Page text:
Omegle investigation raises new concerns for kids’ safety

Social media site Omegle is under fire after an investigation found boys using the platform to expose themselves on camera, and adults exposing themselves to minors.

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Omegle users are paired with a random stranger who they can socialize with via text or video chat. An investigation by the British Broadcasting Corporation (BBC) found boys and adults exposing themselves on camera, after its founder, Lief K-Brooks, claimed that he had increased moderation efforts months ago.

Just like TikTok, Omegle’s popularity has exploded during the pandemic. According to data collected by Semrush, an online visibility management platform, Omegle has enjoyed a global growth of 65 million visits from January 2020 to January 2021—a staggering 91 percent growth. Users from the US, the UK, India, and Mexico have helped spark interest.

What contributed to Omegle finding fame is that TikTok users started sharing Omegle videos to their friends and followers. TikTok now has a very active #omegle hashtag, which has been viewed 9.4 billion times as of this writing.

MEL magazine’s Magdalene Taylor theorized that it’s the allure of talking to strangers—or being exposed what our parents warned us about: “stranger danger”—that is fuelling this growth. “People wanted to experience what the Internet was like when people were still afraid,” Taylor wrote.


Read: Stranger Danger and the Sociable Child


Investigators from the BBC, who had monitored Omegle for approximately 10 hours, were paired with dozens of other users who appeared to be under 18 years of age, even as young as seven or eight. But within one two hour period they were connected with 12 men performing sexual acts (“a common occurrence”, the BBC noted), eight naked males, and a handful of pornographic ads. In instances wherein BBC investigators were paired with people who appeared to be, or identified themselves as, underaged Omegle user performing sexual acts, the broadcaster says “These instances were not recorded, and we ended both chats swiftly before reporting them to the authorities.”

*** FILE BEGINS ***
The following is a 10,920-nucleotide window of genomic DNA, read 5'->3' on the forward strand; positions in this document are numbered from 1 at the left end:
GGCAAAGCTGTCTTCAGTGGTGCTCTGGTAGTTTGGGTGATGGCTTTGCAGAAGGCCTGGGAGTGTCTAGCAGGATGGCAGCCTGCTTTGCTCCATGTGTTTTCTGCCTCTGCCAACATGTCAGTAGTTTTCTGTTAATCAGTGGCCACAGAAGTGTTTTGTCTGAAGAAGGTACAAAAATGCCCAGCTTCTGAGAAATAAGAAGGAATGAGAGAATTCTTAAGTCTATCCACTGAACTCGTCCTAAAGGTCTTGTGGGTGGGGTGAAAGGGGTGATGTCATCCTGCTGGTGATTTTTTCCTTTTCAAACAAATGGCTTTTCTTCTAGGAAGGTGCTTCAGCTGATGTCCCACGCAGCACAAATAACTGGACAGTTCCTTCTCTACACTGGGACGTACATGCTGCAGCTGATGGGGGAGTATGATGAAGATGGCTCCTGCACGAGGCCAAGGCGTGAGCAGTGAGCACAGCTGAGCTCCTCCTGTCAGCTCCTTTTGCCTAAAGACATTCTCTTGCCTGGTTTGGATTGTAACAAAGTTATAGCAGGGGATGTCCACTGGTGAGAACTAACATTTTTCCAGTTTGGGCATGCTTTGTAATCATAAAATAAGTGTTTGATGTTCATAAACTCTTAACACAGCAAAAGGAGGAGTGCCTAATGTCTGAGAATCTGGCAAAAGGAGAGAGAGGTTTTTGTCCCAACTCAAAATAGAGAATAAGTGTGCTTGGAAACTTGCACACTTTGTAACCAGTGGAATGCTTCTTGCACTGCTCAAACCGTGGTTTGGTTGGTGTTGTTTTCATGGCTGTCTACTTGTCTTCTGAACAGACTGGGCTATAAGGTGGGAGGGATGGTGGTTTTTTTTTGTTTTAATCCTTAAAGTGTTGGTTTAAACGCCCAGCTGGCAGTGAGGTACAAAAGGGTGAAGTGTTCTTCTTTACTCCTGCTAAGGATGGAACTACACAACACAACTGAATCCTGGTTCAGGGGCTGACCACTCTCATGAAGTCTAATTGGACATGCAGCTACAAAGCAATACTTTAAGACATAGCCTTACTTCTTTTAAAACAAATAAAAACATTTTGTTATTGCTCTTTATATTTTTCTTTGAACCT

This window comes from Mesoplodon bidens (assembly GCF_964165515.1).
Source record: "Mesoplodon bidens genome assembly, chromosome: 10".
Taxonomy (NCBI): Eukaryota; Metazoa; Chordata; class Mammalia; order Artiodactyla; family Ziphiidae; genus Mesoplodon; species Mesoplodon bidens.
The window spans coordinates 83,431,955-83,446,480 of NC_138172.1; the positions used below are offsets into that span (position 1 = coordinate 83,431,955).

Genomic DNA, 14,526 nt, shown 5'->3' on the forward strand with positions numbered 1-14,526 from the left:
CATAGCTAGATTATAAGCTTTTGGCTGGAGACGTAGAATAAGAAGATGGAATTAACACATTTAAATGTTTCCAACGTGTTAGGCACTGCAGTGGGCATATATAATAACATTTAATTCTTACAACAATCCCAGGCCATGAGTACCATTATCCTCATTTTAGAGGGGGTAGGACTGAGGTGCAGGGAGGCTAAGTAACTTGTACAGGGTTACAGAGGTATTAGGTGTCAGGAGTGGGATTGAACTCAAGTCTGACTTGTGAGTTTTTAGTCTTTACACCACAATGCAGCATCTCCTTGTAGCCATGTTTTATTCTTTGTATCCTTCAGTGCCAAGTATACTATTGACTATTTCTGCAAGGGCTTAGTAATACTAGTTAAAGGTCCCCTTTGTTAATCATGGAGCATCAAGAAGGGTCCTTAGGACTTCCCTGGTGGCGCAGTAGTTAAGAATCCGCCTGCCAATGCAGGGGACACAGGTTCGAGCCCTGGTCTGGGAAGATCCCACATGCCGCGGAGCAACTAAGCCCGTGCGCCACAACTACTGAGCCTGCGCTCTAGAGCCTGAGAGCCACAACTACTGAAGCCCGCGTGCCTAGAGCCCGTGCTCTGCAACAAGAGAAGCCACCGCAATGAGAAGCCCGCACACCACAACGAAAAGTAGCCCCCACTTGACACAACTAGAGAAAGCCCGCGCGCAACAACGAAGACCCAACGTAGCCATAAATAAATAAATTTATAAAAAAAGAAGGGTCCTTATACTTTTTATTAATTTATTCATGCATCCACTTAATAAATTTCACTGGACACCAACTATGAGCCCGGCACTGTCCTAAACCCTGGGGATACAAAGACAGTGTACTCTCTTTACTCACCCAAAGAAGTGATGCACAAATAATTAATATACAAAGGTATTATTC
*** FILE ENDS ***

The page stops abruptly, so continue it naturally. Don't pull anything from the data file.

Keira, a 15-year-old Omegle user from the US told the BBC that “Men being gross is something me and my friends see a lot. It should be better monitored. It’s like the dark web but for everyone.”

Like most popular social media platforms, Omegle has a minimum age limit of 13, and its terms of use say that users under 18 should only use it with a parent or guardian’s permission. It’s home page also features a prominent warning: “Video is monitored. Keep it clean!”. It does not attempt to verify users’ age, however.

Omegle investigation raises new concerns for kids’ safety
Omegle’s home page asks users to “Keep it clean”

The Internet Watch Foundation (IWF), an international charity based in the UK that aims to minimize available abuse content against children, expressed concern over what the investigators have unearthed but are not surprised as this follows a trend. According to Chris Hughes, hotline director for IWF, they have found self-abuse material that were recorded from Omegle and distributed by predators online. They also know that such acts happen in a household where parents are present as evidence of background conversations they can hear in the videos.

“I’m absolutely appalled. This sort of site has to take its responsibilities seriously,” says Julian Knight MP, the House of Commons Digital, Culture, Media, and Sport Select Committee chairman in an interview with the BBC. “What we need to do is to have a series of fines and even potentially business interruption if necessary, which would involve the blocking of websites which offer no protection at all to children.”

The saga exposes some familiar fault lines. Age verification is fine in theory but it is difficult to do. Even if it’s implemented effectively it can simply replace one set of potential harms with a different one.

The history of social media suggests that if Omegle tried to tackle the problem by increasing the number of human moderators, it’s unlikely it could ever hire enough to effectively police the platform effectively.

Until (and perhaps even if) these intractable problems find a solution, parents who want to protect their children will have to educate themselves, and their children, to the hazards they might face online.

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